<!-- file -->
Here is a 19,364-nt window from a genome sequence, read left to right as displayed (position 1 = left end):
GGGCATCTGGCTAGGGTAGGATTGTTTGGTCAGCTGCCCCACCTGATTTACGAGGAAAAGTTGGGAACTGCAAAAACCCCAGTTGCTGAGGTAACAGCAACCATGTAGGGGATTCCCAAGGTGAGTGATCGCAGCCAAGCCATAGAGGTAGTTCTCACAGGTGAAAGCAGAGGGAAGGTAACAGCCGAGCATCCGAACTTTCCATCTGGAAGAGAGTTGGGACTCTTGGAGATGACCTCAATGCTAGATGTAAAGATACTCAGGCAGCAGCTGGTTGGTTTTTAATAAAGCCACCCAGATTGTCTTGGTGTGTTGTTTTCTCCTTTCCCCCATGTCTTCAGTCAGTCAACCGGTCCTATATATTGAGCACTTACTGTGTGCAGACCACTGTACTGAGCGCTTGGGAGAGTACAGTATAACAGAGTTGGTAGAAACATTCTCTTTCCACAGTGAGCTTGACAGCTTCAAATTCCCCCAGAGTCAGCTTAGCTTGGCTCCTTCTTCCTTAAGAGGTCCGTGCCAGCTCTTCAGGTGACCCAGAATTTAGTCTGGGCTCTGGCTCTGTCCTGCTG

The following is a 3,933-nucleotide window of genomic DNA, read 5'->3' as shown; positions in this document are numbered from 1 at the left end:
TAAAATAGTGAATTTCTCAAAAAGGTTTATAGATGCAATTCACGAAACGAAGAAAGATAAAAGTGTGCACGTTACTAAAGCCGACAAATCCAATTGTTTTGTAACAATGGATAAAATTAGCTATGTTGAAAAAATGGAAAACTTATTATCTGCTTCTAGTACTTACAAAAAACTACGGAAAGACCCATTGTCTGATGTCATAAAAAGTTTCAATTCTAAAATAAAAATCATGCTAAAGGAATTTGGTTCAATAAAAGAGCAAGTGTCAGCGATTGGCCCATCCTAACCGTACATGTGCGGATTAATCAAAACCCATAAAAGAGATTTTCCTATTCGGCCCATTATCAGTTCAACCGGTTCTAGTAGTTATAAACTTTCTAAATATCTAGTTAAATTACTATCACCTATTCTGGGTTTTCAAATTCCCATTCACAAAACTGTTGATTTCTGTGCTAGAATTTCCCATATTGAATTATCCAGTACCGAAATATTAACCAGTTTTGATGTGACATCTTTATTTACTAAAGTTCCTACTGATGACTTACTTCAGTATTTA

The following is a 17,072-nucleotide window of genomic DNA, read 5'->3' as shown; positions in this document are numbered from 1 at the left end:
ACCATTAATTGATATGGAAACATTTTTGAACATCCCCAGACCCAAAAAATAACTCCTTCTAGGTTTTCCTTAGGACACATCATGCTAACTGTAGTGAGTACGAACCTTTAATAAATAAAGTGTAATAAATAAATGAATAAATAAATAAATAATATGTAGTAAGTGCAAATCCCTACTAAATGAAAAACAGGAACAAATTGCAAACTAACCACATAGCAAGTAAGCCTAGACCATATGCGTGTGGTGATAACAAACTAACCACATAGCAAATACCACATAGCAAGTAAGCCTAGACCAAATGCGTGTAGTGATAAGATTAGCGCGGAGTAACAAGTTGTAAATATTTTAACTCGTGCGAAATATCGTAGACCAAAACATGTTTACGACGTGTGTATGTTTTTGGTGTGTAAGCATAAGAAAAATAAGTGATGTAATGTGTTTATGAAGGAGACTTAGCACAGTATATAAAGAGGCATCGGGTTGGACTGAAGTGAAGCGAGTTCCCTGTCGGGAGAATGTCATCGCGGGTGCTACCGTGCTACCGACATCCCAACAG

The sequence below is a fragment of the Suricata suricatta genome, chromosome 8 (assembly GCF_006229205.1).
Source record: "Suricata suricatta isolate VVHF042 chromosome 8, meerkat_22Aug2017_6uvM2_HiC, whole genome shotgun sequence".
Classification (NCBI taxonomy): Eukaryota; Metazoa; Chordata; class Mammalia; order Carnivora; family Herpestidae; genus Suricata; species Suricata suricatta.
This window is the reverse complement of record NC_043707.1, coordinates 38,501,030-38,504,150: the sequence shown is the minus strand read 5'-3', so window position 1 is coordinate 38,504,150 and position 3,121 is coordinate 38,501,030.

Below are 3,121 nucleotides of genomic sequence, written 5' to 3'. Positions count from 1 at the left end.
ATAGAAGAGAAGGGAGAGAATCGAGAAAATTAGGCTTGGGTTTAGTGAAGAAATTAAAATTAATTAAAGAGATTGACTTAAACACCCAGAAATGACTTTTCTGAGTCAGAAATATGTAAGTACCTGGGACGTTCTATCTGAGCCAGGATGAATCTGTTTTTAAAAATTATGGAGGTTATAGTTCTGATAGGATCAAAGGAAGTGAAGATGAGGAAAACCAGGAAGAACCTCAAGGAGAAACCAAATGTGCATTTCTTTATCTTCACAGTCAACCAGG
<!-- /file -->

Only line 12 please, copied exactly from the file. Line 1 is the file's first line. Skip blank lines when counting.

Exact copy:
ATAGAAGAGAAGGGAGAGAATCGAGAAAATTAGGCTTGGGTTTAGTGAAGAAATTAAAATTAATTAAAGAGATTGACTTAAACACCCAGAAATGACTTTTCTGAGTCAGAAATATGTAAGTACCTGGGACGTTCTATCTGAGCCAGGATGAATCTGTTTTTAAAAATTATGGAGGTTATAGTTCTGATAGGATCAAAGGAAGTGAAGATGAGGAAAACCAGGAAGAACCTCAAGGAGAAACCAAATGTGCATTTCTTTATCTTCACAGTCAACCAGG